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Grading Saturday's Win
Posted Nov 22, 2004
Clemson thoroughly dominated the South Carolina Gamecocks Saturday afternoon to the tune of 29-7 on their way to a third straight win over their arch rival while gaining bowl eligibility.
In many ways, this game was more dominant than the 63-17 woodshed the Tigers laid on the Gamecocks last year. The difference this year was that Clemson kicked field goals instead of getting touchdowns and the Tigers ran the ball more (which chewed up more clock) this year.
Here is how I graded the Tigers on my 5 keys:
1. One Trick Ponies
Everybody felt like
would get their catches. The key was going to be who stepped up for these teams other than their playmakers.
Currie finished the day with only one catch for 16 yards and Williamson grabbed only three balls for 26 yards. Both teams did a good job in shutting down the playmaker for the other team, and the stars never really got off the ground for either program.
Clemson had other players step up, most notably
(28 carries for 125 yards) and
(seven catches for 74 yards). The Gamecocks had little production from anybody, especially if you throw out the 54 yards Hail Mary to
in the 2nd quarter.
Clemson certainly proved to be more versatile, running the ball on the Gamecocks with more effectivenewss than they have against anybody this year. And the Gamecocks simply had no answers offensively, looking as bad as any team has all year against Clemson.
2. Middle of the Pack
Clemson never really tired to attack the middle of the field with the tight end like Florida had done the week before. But Clemson did run the crossing routes to Chansi Stuckey to perfection Saturday to pick up key first downs in critical situations.
Clemson also stuck it to the Gamecocks in the running game between the tackles, attacking the area where the Gamecocks have been the most vulnerable.
It was a good game plan that was executed to almost perfection on offense, but it was not what many had envisioned when we talked about taking over the middle of the field. I’ll take the results nonetheless.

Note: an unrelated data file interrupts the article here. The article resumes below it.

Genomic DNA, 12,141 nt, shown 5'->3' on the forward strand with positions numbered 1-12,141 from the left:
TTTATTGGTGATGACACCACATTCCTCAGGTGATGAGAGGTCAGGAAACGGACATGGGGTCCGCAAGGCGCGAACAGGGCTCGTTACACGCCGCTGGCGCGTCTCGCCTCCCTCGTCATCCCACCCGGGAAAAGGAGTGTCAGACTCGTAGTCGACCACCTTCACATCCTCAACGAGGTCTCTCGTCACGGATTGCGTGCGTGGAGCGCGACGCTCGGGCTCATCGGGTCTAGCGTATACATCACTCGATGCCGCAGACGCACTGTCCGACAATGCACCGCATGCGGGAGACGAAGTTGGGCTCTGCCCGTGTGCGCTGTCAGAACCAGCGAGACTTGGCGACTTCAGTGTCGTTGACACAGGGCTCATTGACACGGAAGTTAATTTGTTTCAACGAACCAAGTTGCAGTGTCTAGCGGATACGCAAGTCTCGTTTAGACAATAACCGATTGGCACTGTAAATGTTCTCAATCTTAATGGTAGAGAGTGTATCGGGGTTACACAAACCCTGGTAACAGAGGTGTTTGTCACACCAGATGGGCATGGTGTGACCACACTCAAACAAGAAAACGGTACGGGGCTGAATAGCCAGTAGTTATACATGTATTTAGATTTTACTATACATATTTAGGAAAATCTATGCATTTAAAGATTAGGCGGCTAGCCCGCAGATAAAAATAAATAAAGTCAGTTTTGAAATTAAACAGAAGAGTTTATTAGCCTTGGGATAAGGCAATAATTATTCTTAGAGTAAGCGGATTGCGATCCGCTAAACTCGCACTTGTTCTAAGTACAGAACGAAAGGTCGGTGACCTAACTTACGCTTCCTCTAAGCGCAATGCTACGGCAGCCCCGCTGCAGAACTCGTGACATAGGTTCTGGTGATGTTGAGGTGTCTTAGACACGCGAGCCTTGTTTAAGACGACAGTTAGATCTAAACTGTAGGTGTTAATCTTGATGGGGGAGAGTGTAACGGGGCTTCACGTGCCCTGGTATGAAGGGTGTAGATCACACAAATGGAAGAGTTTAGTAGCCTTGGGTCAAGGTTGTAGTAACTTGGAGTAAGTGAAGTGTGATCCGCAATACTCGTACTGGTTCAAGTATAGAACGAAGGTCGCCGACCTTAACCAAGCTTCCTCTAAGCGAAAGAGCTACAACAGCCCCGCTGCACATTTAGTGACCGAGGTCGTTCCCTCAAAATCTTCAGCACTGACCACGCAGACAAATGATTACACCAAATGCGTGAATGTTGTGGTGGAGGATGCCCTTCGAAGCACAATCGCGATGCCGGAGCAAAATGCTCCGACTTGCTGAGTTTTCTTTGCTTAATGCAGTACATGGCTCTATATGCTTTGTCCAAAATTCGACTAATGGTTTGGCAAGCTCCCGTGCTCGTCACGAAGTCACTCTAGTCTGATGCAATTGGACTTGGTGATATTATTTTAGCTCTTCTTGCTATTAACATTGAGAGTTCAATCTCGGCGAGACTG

3. Force The Pass
One thing summarized this game more than any one statement. South Carolina simply could not run the football. The Clemson defensive line thoroughly whipped the Gamecock offensive line, never allowing the South Carolina runners any room to run the football.
and Cory Boyd combined for 34 yards Saturday.
was South Carolina’s leading rusher, and he only managed 30 yards on 10 carries.
All of which forced the Gamecocks into throwing the ball, something that they are not very good at. South Carolina quarterbacks combined for 9 completions on 27 attempts for 131 yards. If you take the 54 yard Hail Mary from Newton to Boyd out of the equation, the Gamecock quarterbacks only threw for on 77 yards.
Clemson forced the Gamecocks to throw by taking away the run, and the results were just what John Lovette and his staff thought would happen. A bad day through the air for the Gamecocks.
4. Long Field
South Carolina never had a chance in the first half as Clemson pinned the Gamecocks inside their 20 yard line most of the half while getting great field position themselves to capitalize on some easy points early.
In the first half, Clemson’s scoring drives were from 9 yards and 58 yards. In the 2nd half, the Tigers an 80 yard drive to start the 3rd quarter, but the other scoring drives in the 2nd half were from 40 yards, 5 yards, and 47 yards.
The turnovers hurt the Gamecocks. The ability for Clemson to pick up first downs to keep the field position was critical. And the special teams kicks, punts, and coverage’s were all outstanding.
When you are struggling on offense, field position is so critical to your success. And Clemson could not have scripted a better scenario in terms of field position that it created Saturday.
5. Pounce Early
The opening kickoff set the tone for the entire game as
laid a massive hit on Cory Boyd, who fumbled and the Tigers recovered. Clemson was on top of the Gamecocks with less than 10 seconds off the clock.
To the Gamecocks credit, even falling behind 14-0 did not mean the end was immanent. After Newton hit Boyd on the 54 yard touchdown pass, the Gamecocks pulled to within seven points at the half.
But it was the 80 yard drive that started the 3rd quarter that proved to be the death blow to the Gamecocks as the Tigers ran and threw the length of the field to go up 20-7. It was at that point that the game was over, and the Gamecock players quit.
Stay tuned to CUTigers.com in the coming days as I offer more thoughts on the fight at the end of the game as well as Clemson’s bowl situation.
The Fight on Video
Nov 21, 2004
Punishments Could Vary
Nov 21, 2004
Swofford Releases Statement
Nov 21, 2004
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